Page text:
Regulation  

Criminals steal £500m during first half of 2018

Criminals steal £500m during first half of 2018

Financial criminals stole a total of £500m in the first half of 2018, with purchase scams being the most prevalent.

Data from UK Finance, published this morning (25 September), showed a total of £145.4m was lost from January to June 2018 due to authorised push payment scams (APP), split between personal (£92.9m) and non-personal (£52.5m) accounts.

The data showed there were a total of 34,128 cases of APP scams, split between personal and non-personal accounts, which saw 31,510 cases and 2,618 cases respectively.

Article continues after advert

In an APP scam, the account holder is scammed into authorising a payment to be made to another account.

Current legislation means that customers have no legal protection to cover them for losses, if they have authorised the payment themselves.

However, the data showed financial providers were able to return a total of £30.9m of the losses in the half year period.

Katy Worobec, managing director of economic crime at UK Finance, said: "The criminals behind [financial crime] target their victims indiscriminately and the proceeds go on to fund terrorism, people smuggling and drug trafficking, whether or not the individual is refunded.

"Every part of society must help to stamp out this menace, especially by stopping the data breaches which increasingly are fueling fraud.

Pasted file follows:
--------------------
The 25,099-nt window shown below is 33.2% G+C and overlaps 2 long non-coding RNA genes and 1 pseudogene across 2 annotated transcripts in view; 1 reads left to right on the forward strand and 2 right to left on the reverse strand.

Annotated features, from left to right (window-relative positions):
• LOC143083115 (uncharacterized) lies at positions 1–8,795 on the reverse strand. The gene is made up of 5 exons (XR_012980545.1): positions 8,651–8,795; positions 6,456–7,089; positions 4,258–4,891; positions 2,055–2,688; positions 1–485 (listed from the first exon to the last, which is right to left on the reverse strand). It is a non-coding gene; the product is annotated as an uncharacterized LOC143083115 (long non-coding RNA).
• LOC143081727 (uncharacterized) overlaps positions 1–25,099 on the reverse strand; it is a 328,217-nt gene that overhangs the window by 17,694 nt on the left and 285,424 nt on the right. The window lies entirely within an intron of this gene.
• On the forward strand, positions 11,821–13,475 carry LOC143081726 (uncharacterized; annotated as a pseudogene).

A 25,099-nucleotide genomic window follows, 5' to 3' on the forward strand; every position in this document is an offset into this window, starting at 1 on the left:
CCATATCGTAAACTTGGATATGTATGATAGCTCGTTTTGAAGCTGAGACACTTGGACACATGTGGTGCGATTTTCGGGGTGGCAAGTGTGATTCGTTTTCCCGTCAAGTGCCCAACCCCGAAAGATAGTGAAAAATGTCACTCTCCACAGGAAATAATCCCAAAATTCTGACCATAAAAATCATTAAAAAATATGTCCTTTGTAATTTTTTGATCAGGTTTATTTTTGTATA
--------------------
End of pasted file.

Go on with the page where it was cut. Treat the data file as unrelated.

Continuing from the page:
“The finance industry is committed to fighting back, investing millions in security systems and cyber defenses to protect customers.

"We have brought in new standards to ensure scam victims get the help they need from their payments provider. We are supporting law enforcement in disrupting the criminals and freezing stolen money and we are assisting the government in improving intelligence sharing to extinguish the threat.”

UK Finance said the most prevalent type of APP scams were purchase scams, accounting for 63 per cent of cases with a total of £19.4m lost in the first half of 2018.

Purchase scams involve the victim paying in advance for a product or service which is never received or does not exist. Purchase scams often take place online, through auction websites or social media.

CEO fraud had the least number of cases but resulted in the highest average case value of £23,055. 

There were also a total of 3,866 reported cases of unauthorised impersonation scams in the first half of 2018, with an average loss in a police and bank impersonation scam of £11,402 and in other impersonation scams of £7,504.  

As part of these scams the criminal purports to be from the police, bank and other organisations and tricks the victim into transferring money, often claiming there has been fraud on the account.

According to UK Finance, losses due to unauthorised transactions on payment cards fell 2 per cent year-on-year to £281.2m, with the financial industry helping to prevent £493.5m in attempted unauthorised card fraud. 

There were 1,036,376 reported cases of unauthorised financial fraud, a rise of 10 per cent compared with the year before.

Tony Blake, head of fraud prevention at the dedicated card and payment crime unit, said: "Criminals are after your money and they are clever at getting it, impersonating people and organisations to groom even the savviest into acting.